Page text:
"Measures such as crime rates and local job opportunities can help inform your decision and ensure you’re in the location best suited to you."
Bath is the best place for those looking to get on the property ladder, according to new data from MoneySuperMarket.
Its report ranks 35 cities against six important factors for first-time buyers including job opportunities, average salary, disposable income, rate of contents theft and average cost of a one-bedroom property.
While Bath has moved from second to first place over the last year – due in part to an improvement in job opportunities – London remains in last place, thanks to high property prices and a higher-than-average rate of contents theft.
This year’s First-Time Buyer Index sees several changes in the rankings, with Wolverhampton coming in second, up one place from last year’s report. Chester is up five places to third, helped by an increase in job opportunities. Last year’s best place for first-time buyers, Oxford, drops from first to eighth place due to its high contents theft rate, which is up from 12.2 to 30.5 per 1,000 capita.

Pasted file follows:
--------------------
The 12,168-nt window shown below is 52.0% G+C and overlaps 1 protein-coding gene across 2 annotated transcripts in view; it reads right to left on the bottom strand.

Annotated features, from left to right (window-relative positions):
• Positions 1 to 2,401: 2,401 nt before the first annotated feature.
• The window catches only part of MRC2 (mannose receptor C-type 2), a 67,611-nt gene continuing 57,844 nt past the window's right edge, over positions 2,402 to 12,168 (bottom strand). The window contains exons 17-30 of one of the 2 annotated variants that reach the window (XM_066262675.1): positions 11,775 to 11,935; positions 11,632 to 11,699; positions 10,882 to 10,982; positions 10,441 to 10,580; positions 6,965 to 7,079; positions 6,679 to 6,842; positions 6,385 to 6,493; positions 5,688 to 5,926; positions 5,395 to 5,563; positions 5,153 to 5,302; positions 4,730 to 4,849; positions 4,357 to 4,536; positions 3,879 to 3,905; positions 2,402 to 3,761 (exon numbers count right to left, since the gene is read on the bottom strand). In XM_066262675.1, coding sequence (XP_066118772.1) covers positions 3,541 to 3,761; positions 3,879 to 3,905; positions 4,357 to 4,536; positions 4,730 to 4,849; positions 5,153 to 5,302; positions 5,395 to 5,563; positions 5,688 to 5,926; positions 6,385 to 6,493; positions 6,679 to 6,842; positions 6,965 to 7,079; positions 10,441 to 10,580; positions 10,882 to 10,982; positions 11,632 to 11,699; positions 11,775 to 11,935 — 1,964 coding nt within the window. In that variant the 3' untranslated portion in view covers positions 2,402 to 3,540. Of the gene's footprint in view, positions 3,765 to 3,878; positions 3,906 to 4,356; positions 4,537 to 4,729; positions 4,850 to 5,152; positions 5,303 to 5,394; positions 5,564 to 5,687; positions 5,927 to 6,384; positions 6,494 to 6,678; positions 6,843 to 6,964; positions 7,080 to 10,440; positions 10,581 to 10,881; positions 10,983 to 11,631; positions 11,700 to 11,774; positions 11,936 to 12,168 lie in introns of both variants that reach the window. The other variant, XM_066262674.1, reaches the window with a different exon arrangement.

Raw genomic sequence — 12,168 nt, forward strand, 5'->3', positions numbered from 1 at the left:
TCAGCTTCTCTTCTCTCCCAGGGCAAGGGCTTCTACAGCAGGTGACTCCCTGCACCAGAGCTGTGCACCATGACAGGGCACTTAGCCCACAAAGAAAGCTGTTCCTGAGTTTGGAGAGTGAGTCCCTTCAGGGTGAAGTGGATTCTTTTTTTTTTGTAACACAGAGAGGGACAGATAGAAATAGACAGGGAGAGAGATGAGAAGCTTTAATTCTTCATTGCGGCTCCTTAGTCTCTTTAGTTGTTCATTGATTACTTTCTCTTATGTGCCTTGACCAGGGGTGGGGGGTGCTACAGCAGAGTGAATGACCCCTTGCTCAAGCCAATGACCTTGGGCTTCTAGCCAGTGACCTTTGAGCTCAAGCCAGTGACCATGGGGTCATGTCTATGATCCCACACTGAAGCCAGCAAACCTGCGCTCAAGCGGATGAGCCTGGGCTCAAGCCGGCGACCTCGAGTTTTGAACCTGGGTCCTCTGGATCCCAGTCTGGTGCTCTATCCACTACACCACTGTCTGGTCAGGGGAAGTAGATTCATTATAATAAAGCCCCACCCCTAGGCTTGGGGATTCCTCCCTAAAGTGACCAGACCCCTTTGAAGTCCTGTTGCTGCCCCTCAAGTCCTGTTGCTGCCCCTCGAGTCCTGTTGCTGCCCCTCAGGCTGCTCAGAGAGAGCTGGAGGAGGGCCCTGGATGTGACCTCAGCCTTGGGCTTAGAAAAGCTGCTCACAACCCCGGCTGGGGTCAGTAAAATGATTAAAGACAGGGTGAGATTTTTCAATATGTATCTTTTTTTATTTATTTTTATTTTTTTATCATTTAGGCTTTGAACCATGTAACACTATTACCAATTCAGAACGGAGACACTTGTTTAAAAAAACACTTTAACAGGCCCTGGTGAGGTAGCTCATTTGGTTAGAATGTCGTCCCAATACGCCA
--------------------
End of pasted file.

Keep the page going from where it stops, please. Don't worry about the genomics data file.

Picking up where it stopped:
Welsh capital Cardiff has also plummeted down the rankings, from 10th to 28th place, due to a 123% increase in the rate of contents theft. On the flip side, seaside city Brighton has jumped up 10 places to 12th position due to a 28% increase in income score, which maps disposable income and annual salary.
Rachel Wait, consumer affairs spokesperson at MoneySuperMarket, commented: “For many, buying your first property is one of life’s great milestones and can be incredibly exciting.
“However, as is the case with any financial decision you make, it pays to think carefully about your budget and do your own research before committing to anything. As well as looking at house prices in your area of choice, measures such as crime rates and local job opportunities can help inform your decision and ensure you’re in the location best suited to you. It’s also important to start thinking about your credit score, as mortgage lenders will check your credit history to see whether you’re a reliable borrower and will use this and its affordability assessment to decide how much you can borrow."